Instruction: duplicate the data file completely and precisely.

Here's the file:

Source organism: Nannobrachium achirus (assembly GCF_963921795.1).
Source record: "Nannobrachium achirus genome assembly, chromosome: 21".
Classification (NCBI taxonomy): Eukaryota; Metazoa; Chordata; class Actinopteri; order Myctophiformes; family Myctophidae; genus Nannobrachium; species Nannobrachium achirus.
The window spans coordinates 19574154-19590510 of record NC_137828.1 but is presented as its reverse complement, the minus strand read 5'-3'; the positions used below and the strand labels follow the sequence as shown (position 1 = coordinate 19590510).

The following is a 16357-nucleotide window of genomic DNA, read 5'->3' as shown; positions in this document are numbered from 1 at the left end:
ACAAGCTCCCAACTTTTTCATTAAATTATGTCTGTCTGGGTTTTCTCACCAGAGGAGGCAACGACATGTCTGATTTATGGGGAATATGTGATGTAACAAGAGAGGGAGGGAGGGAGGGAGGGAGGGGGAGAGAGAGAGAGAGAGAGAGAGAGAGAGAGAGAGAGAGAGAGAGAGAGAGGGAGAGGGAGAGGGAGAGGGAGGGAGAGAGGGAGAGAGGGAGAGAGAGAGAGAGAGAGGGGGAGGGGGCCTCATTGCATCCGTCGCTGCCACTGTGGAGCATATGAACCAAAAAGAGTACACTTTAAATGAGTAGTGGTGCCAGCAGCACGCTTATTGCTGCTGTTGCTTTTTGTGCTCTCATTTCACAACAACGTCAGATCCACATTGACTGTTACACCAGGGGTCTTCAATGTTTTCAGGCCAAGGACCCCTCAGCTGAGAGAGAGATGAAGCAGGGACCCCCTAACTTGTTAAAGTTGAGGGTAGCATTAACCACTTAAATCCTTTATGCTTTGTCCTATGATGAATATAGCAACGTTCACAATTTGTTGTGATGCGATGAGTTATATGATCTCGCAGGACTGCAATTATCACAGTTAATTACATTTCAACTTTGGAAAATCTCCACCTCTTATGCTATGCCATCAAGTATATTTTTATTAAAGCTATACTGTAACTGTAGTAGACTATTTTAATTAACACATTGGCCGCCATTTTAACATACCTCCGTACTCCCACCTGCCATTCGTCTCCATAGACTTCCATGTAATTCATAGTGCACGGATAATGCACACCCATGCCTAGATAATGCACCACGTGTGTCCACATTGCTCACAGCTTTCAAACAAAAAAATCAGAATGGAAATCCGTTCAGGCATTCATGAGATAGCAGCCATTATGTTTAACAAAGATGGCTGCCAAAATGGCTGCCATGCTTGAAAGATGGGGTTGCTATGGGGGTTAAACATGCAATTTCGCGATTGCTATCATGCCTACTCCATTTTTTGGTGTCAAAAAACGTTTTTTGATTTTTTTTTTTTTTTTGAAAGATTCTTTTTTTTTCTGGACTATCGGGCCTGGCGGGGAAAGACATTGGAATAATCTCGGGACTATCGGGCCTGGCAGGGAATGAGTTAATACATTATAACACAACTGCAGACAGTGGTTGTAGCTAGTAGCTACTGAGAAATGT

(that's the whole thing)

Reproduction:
Source organism: Nannobrachium achirus (assembly GCF_963921795.1).
Source record: "Nannobrachium achirus genome assembly, chromosome: 21".
Classification (NCBI taxonomy): Eukaryota; Metazoa; Chordata; class Actinopteri; order Myctophiformes; family Myctophidae; genus Nannobrachium; species Nannobrachium achirus.
The window spans coordinates 19574154-19590510 of record NC_137828.1 but is presented as its reverse complement, the minus strand read 5'-3'; the positions used below and the strand labels follow the sequence as shown (position 1 = coordinate 19590510).

The following is a 16357-nucleotide window of genomic DNA, read 5'->3' as shown; positions in this document are numbered from 1 at the left end:
ACAAGCTCCCAACTTTTTCATTAAATTATGTCTGTCTGGGTTTTCTCACCAGAGGAGGCAACGACATGTCTGATTTATGGGGAATATGTGATGTAACAAGAGAGGGAGGGAGGGAGGGAGGGAGGGGGAGAGAGAGAGAGAGAGAGAGAGAGAGAGAGAGAGAGAGAGAGAGAGAGAGGGAGAGGGAGAGGGAGAGGGAGGGAGAGAGGGAGAGAGGGAGAGAGAGAGAGAGAGAGGGGGAGGGGGCCTCATTGCATCCGTCGCTGCCACTGTGGAGCATATGAACCAAAAAGAGTACACTTTAAATGAGTAGTGGTGCCAGCAGCACGCTTATTGCTGCTGTTGCTTTTTGTGCTCTCATTTCACAACAACGTCAGATCCACATTGACTGTTACACCAGGGGTCTTCAATGTTTTCAGGCCAAGGACCCCTCAGCTGAGAGAGAGATGAAGCAGGGACCCCCTAACTTGTTAAAGTTGAGGGTAGCATTAACCACTTAAATCCTTTATGCTTTGTCCTATGATGAATATAGCAACGTTCACAATTTGTTGTGATGCGATGAGTTATATGATCTCGCAGGACTGCAATTATCACAGTTAATTACATTTCAACTTTGGAAAATCTCCACCTCTTATGCTATGCCATCAAGTATATTTTTATTAAAGCTATACTGTAACTGTAGTAGACTATTTTAATTAACACATTGGCCGCCATTTTAACATACCTCCGTACTCCCACCTGCCATTCGTCTCCATAGACTTCCATGTAATTCATAGTGCACGGATAATGCACACCCATGCCTAGATAATGCACCACGTGTGTCCACATTGCTCACAGCTTTCAAACAAAAAAATCAGAATGGAAATCCGTTCAGGCATTCATGAGATAGCAGCCATTATGTTTAACAAAGATGGCTGCCAAAATGGCTGCCATGCTTGAAAGATGGGGTTGCTATGGGGGTTAAACATGCAATTTCGCGATTGCTATCATGCCTACTCCATTTTTTGGTGTCAAAAAACGTTTTTTGATTTTTTTTTTTTTTTTGAAAGATTCTTTTTTTTTCTGGACTATCGGGCCTGGCGGGGAAAGACATTGGAATAATCTCGGGACTATCGGGCCTGGCAGGGAATGAGTTAATACATTATAACACAACTGCAGACAGTGGTTGTAGCTAGTAGCTACTGAGAAATGT